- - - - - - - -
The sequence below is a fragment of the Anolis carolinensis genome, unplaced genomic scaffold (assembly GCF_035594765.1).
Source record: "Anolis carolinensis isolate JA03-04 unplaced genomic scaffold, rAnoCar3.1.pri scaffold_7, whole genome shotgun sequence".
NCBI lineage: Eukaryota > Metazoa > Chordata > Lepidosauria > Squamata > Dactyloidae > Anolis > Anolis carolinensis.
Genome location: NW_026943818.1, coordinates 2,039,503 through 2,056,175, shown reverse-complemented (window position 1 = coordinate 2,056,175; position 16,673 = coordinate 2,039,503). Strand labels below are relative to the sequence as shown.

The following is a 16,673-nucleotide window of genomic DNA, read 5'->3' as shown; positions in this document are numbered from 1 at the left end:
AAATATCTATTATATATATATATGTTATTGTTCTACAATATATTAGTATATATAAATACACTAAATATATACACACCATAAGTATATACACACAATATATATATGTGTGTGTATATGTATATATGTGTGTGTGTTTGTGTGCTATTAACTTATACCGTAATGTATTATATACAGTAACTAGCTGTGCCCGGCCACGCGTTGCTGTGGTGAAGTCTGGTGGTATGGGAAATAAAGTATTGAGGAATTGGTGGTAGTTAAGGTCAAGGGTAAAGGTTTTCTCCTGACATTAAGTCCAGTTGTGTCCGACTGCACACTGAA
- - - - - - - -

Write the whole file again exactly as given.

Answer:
The sequence below is a fragment of the Anolis carolinensis genome, unplaced genomic scaffold (assembly GCF_035594765.1).
Source record: "Anolis carolinensis isolate JA03-04 unplaced genomic scaffold, rAnoCar3.1.pri scaffold_7, whole genome shotgun sequence".
NCBI lineage: Eukaryota > Metazoa > Chordata > Lepidosauria > Squamata > Dactyloidae > Anolis > Anolis carolinensis.
Genome location: NW_026943818.1, coordinates 2,039,503 through 2,056,175, shown reverse-complemented (window position 1 = coordinate 2,056,175; position 16,673 = coordinate 2,039,503). Strand labels below are relative to the sequence as shown.

The following is a 16,673-nucleotide window of genomic DNA, read 5'->3' as shown; positions in this document are numbered from 1 at the left end:
AAATATCTATTATATATATATATGTTATTGTTCTACAATATATTAGTATATATAAATACACTAAATATATACACACCATAAGTATATACACACAATATATATATGTGTGTGTATATGTATATATGTGTGTGTGTTTGTGTGCTATTAACTTATACCGTAATGTATTATATACAGTAACTAGCTGTGCCCGGCCACGCGTTGCTGTGGTGAAGTCTGGTGGTATGGGAAATAAAGTATTGAGGAATTGGTGGTAGTTAAGGTCAAGGGTAAAGGTTTTCTCCTGACATTAAGTCCAGTTGTGTCCGACTGCACACTGAA